Minnesota killed the rest of the penalty and nearly got a power play of their own when Tampa Bay narrowly avoided a too-many-men penalty after the referees got together and, to Bruce Boudreau’s chagrin, changed the original call. Tampa Bay used the momentum to dominate the next eight minutes in terms of shots, outshooting the Wild 9-1 in the first 10 minutes of the second period, though the Wild did a pretty good job of limiting the Lightning to low-percentage chances. Zach Parise caught a Luke Schenn stick in the face, leading to the Wild’s second power play. Seconds in, Mats Zuccarello fed a beautiful pass to Eric Staal, who had all day to hit an open net, but rang the right post.

    Back at even strength, Carson Soucy’s pickpocket led to a grade-A chance on the rush with Ryan Hartman, but they couldn’t convert.

    A Nick Seeler interference penalty gave the Lightning their second power play of the game, but Stalock was able to corral the handful of chances the Lightning were able to generate, as the Wild were able to once again keep the third-ranked Lightning power play at bay.

    With just over two minutes left, a bizarre sequence occurred with Tampa Bay’s Anthony Cirelli on the breakaway. As Cirelli drove the net to make his move on Stalock, Hartman hooked Cirelli, causing the Lightning winger to collide with Stalock. The puck wound up finding its way over the line in the fracas. The referees initially signaled a goal, but after an extended conference, decided to deny the goal due to goaltender interference. However, they still assessed the hooking penalty to Hartman. The long discussion ended up being a moot point, as Victor Hedman’s slapper made its way through the screen and past Stalock, tying the game at three goals apiece on the ensuing power play.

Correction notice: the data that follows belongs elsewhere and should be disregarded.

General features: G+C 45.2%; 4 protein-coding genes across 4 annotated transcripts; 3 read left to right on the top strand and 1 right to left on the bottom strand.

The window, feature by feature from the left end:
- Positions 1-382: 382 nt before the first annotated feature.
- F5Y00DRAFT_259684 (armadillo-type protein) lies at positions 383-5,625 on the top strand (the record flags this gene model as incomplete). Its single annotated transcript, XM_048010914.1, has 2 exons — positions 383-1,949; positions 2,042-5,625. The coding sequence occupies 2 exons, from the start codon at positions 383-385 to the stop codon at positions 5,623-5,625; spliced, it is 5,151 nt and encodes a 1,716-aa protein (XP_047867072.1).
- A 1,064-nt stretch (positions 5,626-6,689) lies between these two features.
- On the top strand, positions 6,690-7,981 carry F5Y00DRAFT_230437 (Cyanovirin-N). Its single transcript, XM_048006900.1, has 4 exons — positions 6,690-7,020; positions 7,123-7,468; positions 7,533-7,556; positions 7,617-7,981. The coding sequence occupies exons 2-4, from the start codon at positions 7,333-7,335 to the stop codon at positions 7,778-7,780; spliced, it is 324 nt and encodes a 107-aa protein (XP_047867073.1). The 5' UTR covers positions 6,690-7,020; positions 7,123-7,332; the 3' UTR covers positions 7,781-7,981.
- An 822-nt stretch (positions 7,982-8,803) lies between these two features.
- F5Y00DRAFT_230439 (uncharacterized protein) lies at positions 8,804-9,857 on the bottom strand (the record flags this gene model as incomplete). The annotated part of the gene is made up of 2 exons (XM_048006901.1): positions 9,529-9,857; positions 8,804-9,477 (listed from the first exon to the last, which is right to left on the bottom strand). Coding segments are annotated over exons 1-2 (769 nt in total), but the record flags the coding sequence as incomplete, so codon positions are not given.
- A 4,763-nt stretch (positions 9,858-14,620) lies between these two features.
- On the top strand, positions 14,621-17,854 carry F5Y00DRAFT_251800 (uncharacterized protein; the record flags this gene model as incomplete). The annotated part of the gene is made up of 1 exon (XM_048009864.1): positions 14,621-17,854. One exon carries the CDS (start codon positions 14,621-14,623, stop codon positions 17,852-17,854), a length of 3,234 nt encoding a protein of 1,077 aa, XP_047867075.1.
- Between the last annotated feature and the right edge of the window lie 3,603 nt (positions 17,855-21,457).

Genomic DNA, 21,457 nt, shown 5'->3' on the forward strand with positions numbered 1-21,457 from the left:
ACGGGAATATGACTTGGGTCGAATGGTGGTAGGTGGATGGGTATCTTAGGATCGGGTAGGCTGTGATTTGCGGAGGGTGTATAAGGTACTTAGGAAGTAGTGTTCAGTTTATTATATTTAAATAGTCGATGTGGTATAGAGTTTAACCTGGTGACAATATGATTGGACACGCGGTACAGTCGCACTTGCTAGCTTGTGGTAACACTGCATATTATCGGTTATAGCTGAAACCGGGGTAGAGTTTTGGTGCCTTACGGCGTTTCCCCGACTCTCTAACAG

However, with just 36 ticks left on the clock, Victor Rask answered by cleaning up a loose puck from a Soucy shot that deflected off of Kevin Fiala into the crease.

    Despite being dominated in both shots and possession, the Wild somehow managed to maintain their one-goal lead heading into the third, up 4-3.

    With 16:00 to play, Matt Dumba fanned on a clearing attempt, and Alex Killorn muscled his way past the defender, beating Stalock’s glove to tie the game.

    But if the Wild did one thing well in this game, it was answering immediately to kill Tampa’s momentum. It took just eight seconds for Minnestoa to respond, as right off the faceoff Brodin found Zucker breaking into the zone, then dropped it back to Zuccarello who rifled a shot past Vasilevskiy to give the Wild yet another one-goal lead.

    The Wild had quite a few opportunities to extend their lead, but either couldn’t find the handle or were prevented from converting by strong and timely efforts from the Lightning defenders. Halfway through the third, Eriksson Ek was assessed a holding the stick minor, but Tampa Bay couldn’t get much going through much of the power play thanks to the Wild disrupting the Lightning’s zone entries and a yeoman’s effort by Hartman, who gained the Tampa zone one-on-one, regained and maintained possession and even got a shot off shorthanded. Stalock made a great pad save to finish off the man advantage.